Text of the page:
That’s not true in all cases, though. For example, in Minneapolis, the death of Wisconsin-raised college student Chris Jenkins – who was found in the Mississippi River in a Halloween costume after a night out – was not ruled a homicide for years until authorities suddenly did an about face and said he was the victim of one. Oxygen is not focusing on the Jenkins’ case, but Gannon did discuss it with Heavy. In the first case showcased by Oxygen – the death of Dakota James in Pennsylvania – Gannon and his team raised significant and good questions about whether he died from homicide when famed pathologist Cyril Wecht reviewed the never-before-seen (by the family, investigators and the public at any rate) autopsy photos and found marks on James’ neck are “strongly suggestive of and entirely consistent with a ligature having been applied around the neck. This death may have been due to ligature strangulation.”
The FBI has in the past thrown cold water on the idea that an organized gang of smiley face killers is committing serial murder of young, preppy, athletic, handsome and intelligent men throughout the United States and especially in the Midwest. The victims, typically in their 20s, and typically Caucasian, vanish after nights out in bars with friends, only to turn up deceased in rivers or lakes, in some cases under more suspicious circumstances than in others. The investigators claim the killers left scrawled smiley faces at some of the scenes. The smiley face serial killer theory is a decade-old theory pushed by the group of retired law enforcement officers and a Minnesota college professor.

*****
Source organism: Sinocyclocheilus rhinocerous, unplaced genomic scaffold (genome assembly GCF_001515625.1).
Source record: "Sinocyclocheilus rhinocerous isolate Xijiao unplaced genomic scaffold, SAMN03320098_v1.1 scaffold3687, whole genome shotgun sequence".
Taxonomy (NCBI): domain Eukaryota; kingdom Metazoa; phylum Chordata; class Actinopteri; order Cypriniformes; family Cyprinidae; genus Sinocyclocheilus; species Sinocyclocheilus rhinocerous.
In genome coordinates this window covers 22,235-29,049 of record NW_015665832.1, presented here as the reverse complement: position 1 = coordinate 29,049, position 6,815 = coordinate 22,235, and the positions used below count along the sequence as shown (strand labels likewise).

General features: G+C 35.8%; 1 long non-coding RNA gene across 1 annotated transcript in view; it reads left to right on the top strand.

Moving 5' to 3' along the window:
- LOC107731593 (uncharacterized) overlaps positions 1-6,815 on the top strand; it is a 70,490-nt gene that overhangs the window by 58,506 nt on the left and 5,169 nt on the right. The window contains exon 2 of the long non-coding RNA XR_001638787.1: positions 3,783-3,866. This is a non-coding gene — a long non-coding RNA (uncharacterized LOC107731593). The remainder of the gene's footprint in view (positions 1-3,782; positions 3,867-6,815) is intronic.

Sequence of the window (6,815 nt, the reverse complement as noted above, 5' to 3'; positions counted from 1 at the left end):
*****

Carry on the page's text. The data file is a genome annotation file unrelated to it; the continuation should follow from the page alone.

The FBI looked at the cases in 2008 and released a statement that there was no evidence to support the smiley face serial killer theory. Instead, wrote the FBI, the cases appeared to be “alcohol-related drownings.” That statement was released before some, but not all, of the cases featured in the Oxygen series.